There's an interesting debate going on in the U.S. now over one state's attempt to protect America's sovereign laws from the influence of other countries and religions. But more interest, perhaps, is the question of how we ended up at such a debate. The fact of the matter is that Sharia law should have already been banned in the United States to begin with.
I can't blame Oklahoma voters for wanting to take action. After one New Jersey judge's decision opened the door for activist judges to apply the Qaran-based law to decide cases, people were/are obviously concerned. I'm not a lawyer, but I'm pretty sure this shouldn't have happened in the first place -- likewise, the ruling was later overturned.
So while Oklahoma voters were right to be concerned, perhaps they overstepped by singling out Sharia specifically as an example -- the issue in this case isn't over the merits (or lack thereof) of Sharia or Islam. Rather, it's unacceptable to apply any religious "laws" in deciding domestic court cases. After all, we don't allow convicted murderers to use an Old Testament "eye for an eye" defense and so-called Muslim "honor killings" are prosecuted as capital murders -- as they should be.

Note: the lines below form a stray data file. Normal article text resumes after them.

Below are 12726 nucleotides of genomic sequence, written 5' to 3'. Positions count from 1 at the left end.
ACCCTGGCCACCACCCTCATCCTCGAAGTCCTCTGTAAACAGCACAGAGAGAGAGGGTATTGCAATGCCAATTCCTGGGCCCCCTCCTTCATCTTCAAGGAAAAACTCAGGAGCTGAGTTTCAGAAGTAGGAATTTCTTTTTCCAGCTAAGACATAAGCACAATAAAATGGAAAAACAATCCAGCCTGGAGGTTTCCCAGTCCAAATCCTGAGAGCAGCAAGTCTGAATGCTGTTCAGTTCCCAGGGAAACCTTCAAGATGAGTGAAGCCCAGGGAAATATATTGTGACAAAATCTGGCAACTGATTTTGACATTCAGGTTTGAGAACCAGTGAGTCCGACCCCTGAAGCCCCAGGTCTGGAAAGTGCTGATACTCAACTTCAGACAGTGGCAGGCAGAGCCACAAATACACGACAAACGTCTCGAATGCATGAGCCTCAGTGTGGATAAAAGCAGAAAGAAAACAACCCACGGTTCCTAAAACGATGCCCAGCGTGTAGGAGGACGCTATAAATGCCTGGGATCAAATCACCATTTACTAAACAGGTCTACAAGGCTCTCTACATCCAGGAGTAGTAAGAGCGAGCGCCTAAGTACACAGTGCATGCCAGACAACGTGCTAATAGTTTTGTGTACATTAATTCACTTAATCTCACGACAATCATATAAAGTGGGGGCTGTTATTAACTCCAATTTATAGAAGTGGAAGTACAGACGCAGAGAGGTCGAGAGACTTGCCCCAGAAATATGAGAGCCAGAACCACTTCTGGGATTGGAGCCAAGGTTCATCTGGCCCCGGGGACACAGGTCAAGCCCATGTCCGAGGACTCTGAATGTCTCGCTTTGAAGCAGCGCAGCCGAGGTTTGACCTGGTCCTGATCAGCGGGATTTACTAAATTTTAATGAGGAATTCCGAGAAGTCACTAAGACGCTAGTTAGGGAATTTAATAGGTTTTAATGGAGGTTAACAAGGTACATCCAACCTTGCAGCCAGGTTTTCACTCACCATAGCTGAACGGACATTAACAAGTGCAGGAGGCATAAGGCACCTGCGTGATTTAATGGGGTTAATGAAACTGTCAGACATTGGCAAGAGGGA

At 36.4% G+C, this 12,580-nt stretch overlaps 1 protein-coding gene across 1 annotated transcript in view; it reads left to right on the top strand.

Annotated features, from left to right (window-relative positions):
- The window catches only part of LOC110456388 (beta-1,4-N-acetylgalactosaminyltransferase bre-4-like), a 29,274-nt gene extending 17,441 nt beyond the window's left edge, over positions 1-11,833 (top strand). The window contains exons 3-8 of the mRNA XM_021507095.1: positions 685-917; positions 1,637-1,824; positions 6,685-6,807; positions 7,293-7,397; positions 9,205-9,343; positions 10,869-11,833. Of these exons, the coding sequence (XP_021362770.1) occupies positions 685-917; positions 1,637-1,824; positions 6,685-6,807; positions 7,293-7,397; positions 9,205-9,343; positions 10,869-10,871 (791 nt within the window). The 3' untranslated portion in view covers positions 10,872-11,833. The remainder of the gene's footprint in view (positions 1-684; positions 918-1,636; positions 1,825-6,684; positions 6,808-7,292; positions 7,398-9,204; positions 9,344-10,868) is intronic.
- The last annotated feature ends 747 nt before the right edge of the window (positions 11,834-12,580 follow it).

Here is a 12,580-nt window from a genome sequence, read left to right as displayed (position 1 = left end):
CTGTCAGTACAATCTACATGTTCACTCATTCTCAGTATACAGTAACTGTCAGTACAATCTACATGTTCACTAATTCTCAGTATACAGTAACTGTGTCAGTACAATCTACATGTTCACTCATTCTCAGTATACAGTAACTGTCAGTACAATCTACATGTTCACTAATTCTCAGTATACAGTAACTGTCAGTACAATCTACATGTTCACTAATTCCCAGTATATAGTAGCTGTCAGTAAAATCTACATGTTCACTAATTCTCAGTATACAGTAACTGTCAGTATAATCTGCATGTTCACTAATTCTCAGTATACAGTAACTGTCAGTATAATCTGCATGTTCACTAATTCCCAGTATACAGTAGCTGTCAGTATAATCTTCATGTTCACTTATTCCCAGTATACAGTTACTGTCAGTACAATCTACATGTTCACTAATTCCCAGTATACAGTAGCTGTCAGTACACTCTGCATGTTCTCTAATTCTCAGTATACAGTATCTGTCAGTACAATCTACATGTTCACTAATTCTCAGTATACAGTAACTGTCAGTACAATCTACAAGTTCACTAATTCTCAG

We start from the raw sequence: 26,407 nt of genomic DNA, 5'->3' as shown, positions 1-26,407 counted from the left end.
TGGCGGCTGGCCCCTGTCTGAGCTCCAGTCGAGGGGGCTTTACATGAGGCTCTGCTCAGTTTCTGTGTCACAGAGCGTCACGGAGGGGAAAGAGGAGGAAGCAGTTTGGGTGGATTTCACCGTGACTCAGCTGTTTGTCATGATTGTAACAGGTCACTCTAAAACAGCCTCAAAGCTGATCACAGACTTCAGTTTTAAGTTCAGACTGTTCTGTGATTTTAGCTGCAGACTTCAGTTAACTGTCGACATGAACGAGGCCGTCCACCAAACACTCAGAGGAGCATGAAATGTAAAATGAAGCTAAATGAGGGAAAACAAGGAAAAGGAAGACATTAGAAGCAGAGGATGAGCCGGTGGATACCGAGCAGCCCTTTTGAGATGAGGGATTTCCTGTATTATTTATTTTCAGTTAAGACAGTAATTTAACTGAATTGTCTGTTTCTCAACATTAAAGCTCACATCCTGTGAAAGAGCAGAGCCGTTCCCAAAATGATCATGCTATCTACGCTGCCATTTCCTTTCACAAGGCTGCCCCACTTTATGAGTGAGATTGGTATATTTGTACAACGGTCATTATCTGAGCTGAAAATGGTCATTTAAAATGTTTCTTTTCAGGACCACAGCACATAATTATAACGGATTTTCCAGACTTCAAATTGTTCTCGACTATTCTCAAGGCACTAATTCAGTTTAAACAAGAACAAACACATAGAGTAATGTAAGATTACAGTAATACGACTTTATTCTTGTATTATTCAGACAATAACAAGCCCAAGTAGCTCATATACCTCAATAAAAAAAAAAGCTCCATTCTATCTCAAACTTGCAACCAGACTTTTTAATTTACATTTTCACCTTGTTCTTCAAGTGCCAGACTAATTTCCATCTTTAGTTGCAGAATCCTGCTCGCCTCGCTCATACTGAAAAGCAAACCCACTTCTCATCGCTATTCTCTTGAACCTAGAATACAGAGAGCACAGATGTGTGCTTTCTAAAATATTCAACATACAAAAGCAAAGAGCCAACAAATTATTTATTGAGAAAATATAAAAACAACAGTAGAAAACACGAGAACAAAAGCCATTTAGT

We prosecute criminals based on the American rule of law and the real public outcry should be over activist judges failing to do their jobs in this respect.
CAIR is suing in part because they claim the new law would prohibit some Muslim families from fully executing their deceased family members' wills which are sometimes based in Sharia law. This argument is completely moot -- it doesn't matter what religion you practice. If your final wishes might violate U.S. laws, your family should be prohibited from executing them. Further, the new law would prohibit state lawmakers from legislating for Oklahomans as a whole using Sharia; it does not in any way infringe on private individuals' rights to freely exercising their religion.
In not recognizing these facts and subsequently giving credence to CAIR's bogus argument against the ballot referendum, I have to question the judgment of Clinton-appointed federal district Judge Vicki Miles-LaGrange.